Monday, April 5, 2010

Getting In and Out of Your Wetsuit

Are you ready to try on your first wetsuit? Maybe you’d like to upgrade from a long john (sleeveless) to a full suit (one with sleeves)? Whether you’re trying on your first wetsuit in the shop or prolonging the life of your wetsuit by taking proper care of it, the process getting into and taking off a wetsuit is the most common time when it can be damaged. Knowing how to perform these processes properly and practicing them frequently will save you from frequent repairs or replacements and can also speed up your transition time.

Note: Sharp objects can penetrate the rubber of your performance wetsuit. Long fingernails and other sharp objects could make small cuts in the surface of your wetsuit if caution is not exercised. These small cuts are not covered under the manufacturer warranty and are the responsibility of the owner. When trying on a wetsuit, it is best to clip fingernails or be especially aware of your nails.

  1. Step into the wetsuit with the zipper facing behind you.
  2. Pull the legs of your wetsuit about 1-2 inches above your ankle
  3. Raise the wetsuit up to around your waist. Work the wetsuit rubber towards your crotch area until the air pockets have disappeared. For an ideal fit, the wetsuit should feel snug and tight around the waist and legs.
  4. Lift the wetsuit up around your arms or shoulders depending on the wetsuit model.
  5. For a full suit, pull the sleeves 1-2 inches above watch or wrist area. When pulling on the sleeves, pull the rubber between the elbow and the shoulder.
  6. To maximize range of motion and comfort in the water, it will be important to take your time fitting the arms. Point your arms to the sky and start working the wetsuit material towards your shoulder. The wetsuit fit is correct when there is no gap between the wetsuit and your arm pit. Excess rubber should reside about the shoulder. Repeat for both arms.
  7. Have a second person zip and secure the collar. Ask the person assisting you to be careful that the zipper does not catch in the protective back flap. Having another person secure the beck mechanisms will prolong the life of the rubber and help prevent your zipper from getting stuck in the closed position.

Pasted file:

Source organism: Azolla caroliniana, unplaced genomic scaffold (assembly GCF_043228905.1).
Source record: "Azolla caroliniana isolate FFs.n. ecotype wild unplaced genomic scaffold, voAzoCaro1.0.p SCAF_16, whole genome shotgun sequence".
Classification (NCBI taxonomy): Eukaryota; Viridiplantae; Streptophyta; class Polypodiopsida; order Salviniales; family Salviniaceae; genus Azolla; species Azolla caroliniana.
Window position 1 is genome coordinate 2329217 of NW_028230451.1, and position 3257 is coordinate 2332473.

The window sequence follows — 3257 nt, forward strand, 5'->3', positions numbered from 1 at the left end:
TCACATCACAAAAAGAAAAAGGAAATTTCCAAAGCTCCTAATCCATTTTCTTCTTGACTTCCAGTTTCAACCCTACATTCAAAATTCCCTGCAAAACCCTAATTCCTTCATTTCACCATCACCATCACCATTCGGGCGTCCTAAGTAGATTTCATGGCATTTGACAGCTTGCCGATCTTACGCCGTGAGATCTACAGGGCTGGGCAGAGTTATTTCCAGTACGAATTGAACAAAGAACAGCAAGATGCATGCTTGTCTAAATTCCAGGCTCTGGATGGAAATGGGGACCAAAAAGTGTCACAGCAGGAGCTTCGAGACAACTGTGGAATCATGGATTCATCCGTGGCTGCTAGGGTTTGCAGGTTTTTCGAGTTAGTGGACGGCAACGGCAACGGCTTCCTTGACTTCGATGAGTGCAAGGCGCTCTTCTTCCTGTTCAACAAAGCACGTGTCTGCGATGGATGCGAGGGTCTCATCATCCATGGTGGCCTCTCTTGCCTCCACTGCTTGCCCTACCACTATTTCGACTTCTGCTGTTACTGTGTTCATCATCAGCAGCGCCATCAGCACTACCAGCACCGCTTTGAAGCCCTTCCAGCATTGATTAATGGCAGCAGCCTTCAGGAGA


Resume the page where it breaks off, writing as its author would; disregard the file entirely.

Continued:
8. The wetsuit should feel tight around your neck causing the wetsuit to move with the neck. If the neck moves freely inside of the wetsuit, readjust the collar. If you choose to use lubrication products, make sure it is a non-petroleum based product.
  9. A proper fitting wetsuit should feel almost uncomfortably tight out of the water. The suit will naturally expand and become more comfortable once in the water and in a proper swimming position.

The key to a quick transition is being relaxed and using controlled movements while removing the wetsuit. Extra force will only slow this process.
  1. Begin by releasing the Velcro closure on your collar. Take the opposite hand and slowly use the rip cord to pull down the wetsuit. Imagine that you are unzipping your wetsuit in slow motion. Fast, uncontrolled jerks will add time to this process and only slow your transition.
  2. Start to turn the wetsuit inside out. This entire process can be completed while you are exiting the water and finding your bike in transition. Your wetsuit should be rolled down and hanging off your waist by the time you reach your bike rack.
  3. When taking off the bottom portion of the wetsuit, remember to use your arms. Do not use opposite legs to take off the wetsuit. Standing on the wetsuit could cause pavement, sand or any other surface to puncture the wetsuit.
If you have questions about wetsuit fit, putting on or taking off your wetsuit, come by the shop and talk to our staff. We are happy to share with you any tricks of the trade we’ve learned!

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